Act with Certainty

The ForeSee blog for CX professionals and the Voice of Customer community.

E=mc2: The Digital Definition

Everyone knows E=mc2. Because of this theory we are able to, with nuclear energy, power entire cities, or (unfortunately) completely obliterate them.

I’m no Einstein, but if you apply the same theory to the mobile experience we can almost assume the same effect. Now, I’m not talking about physics here. If I was, we’d be giving new meaning to the saying, “my phone is blowing up,” (do people still say that?).  I’m talking about Mobile being a Catalyst of Convergence for Everything (E=mc2). Mobile has been around long enough now, and ForeSee has been measuring it long enough to where we know that mobile can either be a powerful tool for your company or one that can undermine it with disastrous results.

Because of the fast ascension of mobile there is a rapidly approaching reality that many companies are not truly taking into account. Digital life is moving fast and it’s the emergence of more and newer mobile devices coupled with new capabilities within the digital stratosphere that is making Mobile is a Catalyst of Convergence for Everything.

In the future, there may be an iCar. We have smartphones, smart-TVs, and smart washers and dryers, but that is just the tip of the iceberg.  What about smart-cars (come on Apple, where’s the iCar for crying out loud), smart-wallets, smart-watches, smart-homes (yes, someday your home will have a web enabled operating system to remotely enable alarms, doors, HVAC, etc.), or smart-glasses (oh wait… Google already did that!)? Smart devices are popping up everywhere in all facets of our lives. When thinking about mobile you must think about the device type, what advantages the cloud can offer, and the portability/practicality of new use cases to reach customers wherever they are in their journey.

As a frequent traveler the value of connectivity is huge.  The more devices I can utilize (tablets, phone, laptop, e-reader, iPod, etc.) the more productive I can be while on the road.  I hope my boss just read that.

Soon all computing devices (laptop, desktop, pc, phone, tablet, etc.) will be developed around existing and future mobile capabilities.

What do I mean by mobile capabilities?  Simply put, there are unique capabilities available in mobile that aren’t realistic in desktop web. The thing we need to look at first and foremost is that people always have their smart phones with them (even more so than a tablets), allowing them instant access to anything, anywhere, at any time. Then there is the more technical stuff like touch, multi touch, swiping, motion sensory, and voice activation that visitors expect to be able to use when visiting your mobile site or app. Soon we might see things such as two- and three-finger interactions, twisting features, and click-to-calendar capabilities that will raise user expectations.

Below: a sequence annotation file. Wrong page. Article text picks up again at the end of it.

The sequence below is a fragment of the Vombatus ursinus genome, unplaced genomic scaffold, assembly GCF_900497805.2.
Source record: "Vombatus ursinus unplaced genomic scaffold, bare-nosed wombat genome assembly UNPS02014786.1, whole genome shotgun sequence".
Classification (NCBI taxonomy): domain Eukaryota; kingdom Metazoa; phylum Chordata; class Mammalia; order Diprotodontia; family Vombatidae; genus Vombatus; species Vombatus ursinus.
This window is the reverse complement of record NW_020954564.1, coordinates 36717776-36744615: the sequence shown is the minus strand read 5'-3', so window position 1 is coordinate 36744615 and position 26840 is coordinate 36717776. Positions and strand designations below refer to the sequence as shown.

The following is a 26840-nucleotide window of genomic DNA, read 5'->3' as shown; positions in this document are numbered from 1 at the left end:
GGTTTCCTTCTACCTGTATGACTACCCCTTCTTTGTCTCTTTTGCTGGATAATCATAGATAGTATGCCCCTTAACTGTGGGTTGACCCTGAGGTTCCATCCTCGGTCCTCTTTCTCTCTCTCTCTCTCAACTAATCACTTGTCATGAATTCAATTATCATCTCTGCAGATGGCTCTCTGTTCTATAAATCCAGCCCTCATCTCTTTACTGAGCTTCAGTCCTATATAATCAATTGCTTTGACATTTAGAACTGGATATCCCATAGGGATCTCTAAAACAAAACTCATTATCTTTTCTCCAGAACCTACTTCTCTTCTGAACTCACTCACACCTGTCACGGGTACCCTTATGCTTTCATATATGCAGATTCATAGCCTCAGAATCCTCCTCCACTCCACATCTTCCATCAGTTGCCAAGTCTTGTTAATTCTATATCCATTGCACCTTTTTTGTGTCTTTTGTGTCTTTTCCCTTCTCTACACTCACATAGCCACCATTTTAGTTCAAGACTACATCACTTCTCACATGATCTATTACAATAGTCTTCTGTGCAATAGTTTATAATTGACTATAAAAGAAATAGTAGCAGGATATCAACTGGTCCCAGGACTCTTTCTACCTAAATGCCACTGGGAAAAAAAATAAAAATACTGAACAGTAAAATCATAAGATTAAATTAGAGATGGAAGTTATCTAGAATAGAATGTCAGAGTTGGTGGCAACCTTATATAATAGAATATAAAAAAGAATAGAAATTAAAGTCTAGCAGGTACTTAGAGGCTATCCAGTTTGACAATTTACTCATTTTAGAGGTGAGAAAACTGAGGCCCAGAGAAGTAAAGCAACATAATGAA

There is also the increasing ubiquity and capabilities of cloud computing that are expediting the importance and role mobile will play for every business.  Combined with more and more connected devices, we will see dramatic changes in a company’s ability to engage with customers.

So, instead of asking ourselves how to bring our web/desktop to mobile, we should be asking ourselves how mobile and its unique capabilities (now and in the future) help us better serve and engage our customers.  If we take this approach we will start thinking in the right direction.  And if we continue to think about how we can scale our web experience down to a mobile experience, we are severely limiting the potential of mobile.

Many of these ideas may seem foreign…right now. But will they in 6 or eight months? The point is mobile is turning up everywhere and in many different ways in the multi-channel, multi-device world we live in. We need to understand that as the technology increases, so will customer expectations. This is exactly why it remains so critical to measure mobile in order to win, retain and satisfy customers.



About the Author

Eric drives ForeSee’s marketing strategy, working closely with the company’s product, client service, and sales teams to infuse innovation and operational excellence into its offerings. Since joining ForeSee in 2004, he has contributed to the organization’s strategic growth, particularly providing leadership around mobile solutions. He is the author of several of the company’s thought leadership studies, including the 11th annual ForeSee Experience Index (FXI) and the American Employee Study. Eric is a frequent speaker on customer experience analytics, and marketing best practices. He is a board member of the Digital Analytics Association (DAA) and an adjunct professor of mobile marketing at the University of California, Irvine Extension. Previously, he worked as a web analyst, multichannel strategy consultant, usability specialist and focus group moderator. Eric is a graduate of the University of Michigan.

Read more posts by Eric Feinberg

Comments

  1. Mark Salke (@marksalke)

    Hey JJ,

    You’re spot on! Mobile convergence is the future, for sure. In a recent #swchat, we discussed the topic and reached an informal consensus to refer to the mish-mash of devices and connectivity options as #mobility. One aspect that is holding back full acceptance is mobile network connectivity. For this to work, network connectivity and reliability must improve.

    Regarding smart cars and such, check out what @Ford is doing with cloud technology. And right here in Ann Arbor, @current_motor, in partnership with @dell, is developing and building electric scooters that communicate via the cloud, transmitting data about performance and operation. Soon, aggregating such data will tell companies a lot about their products and their customers!

    Reply
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